So my greens made it through the worst of winter (I hope) and have really started to kick in growing. They went on hold (stopped growing) from around Thanksgiving to mid-January when we had less than 10 hours of daylight. But since then the daylight hours keep increasing daily which is a signal for the plants to grow again in earnest. In case you are wondering when I planted all this, I planted the carrots, arugula and spinach last September inside the greenhouse, and the red and green lettuces I started from seed under grow lights inside my house on January 2nd and then were put out in the greenhouse in early February.
To keep the greens from freezing in the dead of winter in the greenhouse which is unheated, I’ve cover them with one layer of winter weight row cover every night and on some really cold nights (when temperatures got down to 14-17° F), I put two rows of row cover over them. One night the lettuce actually froze. But I read in Elliot Coleman’s Winter Harvest Handbook that if you don’t harvest it when it’s frozen, it may be fine by the afternoon when it warms up and sure enuf, it thawed out and is still growing great. You just can’t harvest it when it’s in a frozen state.
In the greenhouse are some carrots which aren’t very big yet (about the size of a pencil in circumference) some green and red lettuces, arugula and spinach, all of which will be harvested before the Green House (a play on the word greenhouse since my greenhouse was painted green) gets too hot. In fact when the day temperatures reach the 50’s, I put fans on to blow the heat out of the greenhouse.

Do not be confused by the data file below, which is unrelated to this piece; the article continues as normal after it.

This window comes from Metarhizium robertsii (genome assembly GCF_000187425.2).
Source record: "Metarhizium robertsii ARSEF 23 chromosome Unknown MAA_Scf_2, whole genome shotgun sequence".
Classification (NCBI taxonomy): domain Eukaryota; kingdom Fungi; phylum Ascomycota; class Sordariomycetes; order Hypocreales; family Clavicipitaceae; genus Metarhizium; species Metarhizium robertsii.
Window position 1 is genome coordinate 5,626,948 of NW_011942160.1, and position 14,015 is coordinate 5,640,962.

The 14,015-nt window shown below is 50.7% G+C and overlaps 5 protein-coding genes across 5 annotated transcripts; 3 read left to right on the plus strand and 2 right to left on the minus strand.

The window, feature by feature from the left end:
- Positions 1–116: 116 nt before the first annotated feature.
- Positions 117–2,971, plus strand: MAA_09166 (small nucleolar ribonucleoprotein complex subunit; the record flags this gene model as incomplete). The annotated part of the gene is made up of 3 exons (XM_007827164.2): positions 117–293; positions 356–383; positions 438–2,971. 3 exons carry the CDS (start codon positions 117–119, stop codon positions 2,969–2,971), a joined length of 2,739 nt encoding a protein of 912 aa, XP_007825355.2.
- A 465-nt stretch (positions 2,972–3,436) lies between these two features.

You see, I don’t worry about it being too cold but worry about it getting too HOT which will cause the lettuces and spinach to bolt (make flowers) which will cause it all to go bitter and then it is only good for our chickens who don’t seem to mind the bitterness at all. In fact I think they pray for the heat!
Looks like some of the lettuce and spinach are now big enough to pick the outer leaves while leaving the inner leaves to continue to grow. And a big bonus for me is to see so much green now already at the start of March! I love going into the greenhouse right now. Refreshing when the outdoor plants are still sleeping…
If you give inedible greens to the hens, and then eat the hens, would that be recycling or repurposing?
I meant the eggs that the hens produce of course.
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Hi Tony-the greens are only inedible to us.The chickens love them either way! We don’t eat our hens!
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Hi there, Would you be willing to meet with members of the Santa Fe Garden Club on March 15? We have been given some tomato seeds by the Seed Savers Exchange to test in our climate, and we would love to have a veggie gardening expert to talk with us and watch as we plant the seeds. Let me know, please. Thanks! Jackie McFeely 505-982-6436 Jackie_jauregui91105@yahoo.com
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Hello, it was neat to see your illustration an Denote it’s similarity to myj greenhouse now. I note you made many recommendations for seed and a whole lot of them came from Agua Fria nursery, which I buy from, when in Santa Fe.
My question would be what would be the ideal time to go to that store, in hopes of getting all the items you suggest, both seeds and starts?
You can go to the nursery in March (read now) and early April to grow the COOL season crops (like the ones in this post) BEFORE it gets too hot inside a GH..If you wait till mid April, it could get too HOT and make them bolt…
Warm season crops can be bought and start to plant outside around May 15th which is the first frost FREE day of the growing season here. But when planting OUTSIDE, warm season crops like tomatoes, beans, peppers, eggplants, etc, are NOT very cold so always use row cover over the plants at night because we can still get a freeze and wipe you out. But uncover them on the warm days.
Hey! Very pleased that I came across this thread. I recently came across a brand new version of the plant hardiness zone map, and I believe it will be beneficial to you all.
I hope you enjoy it as much as I do!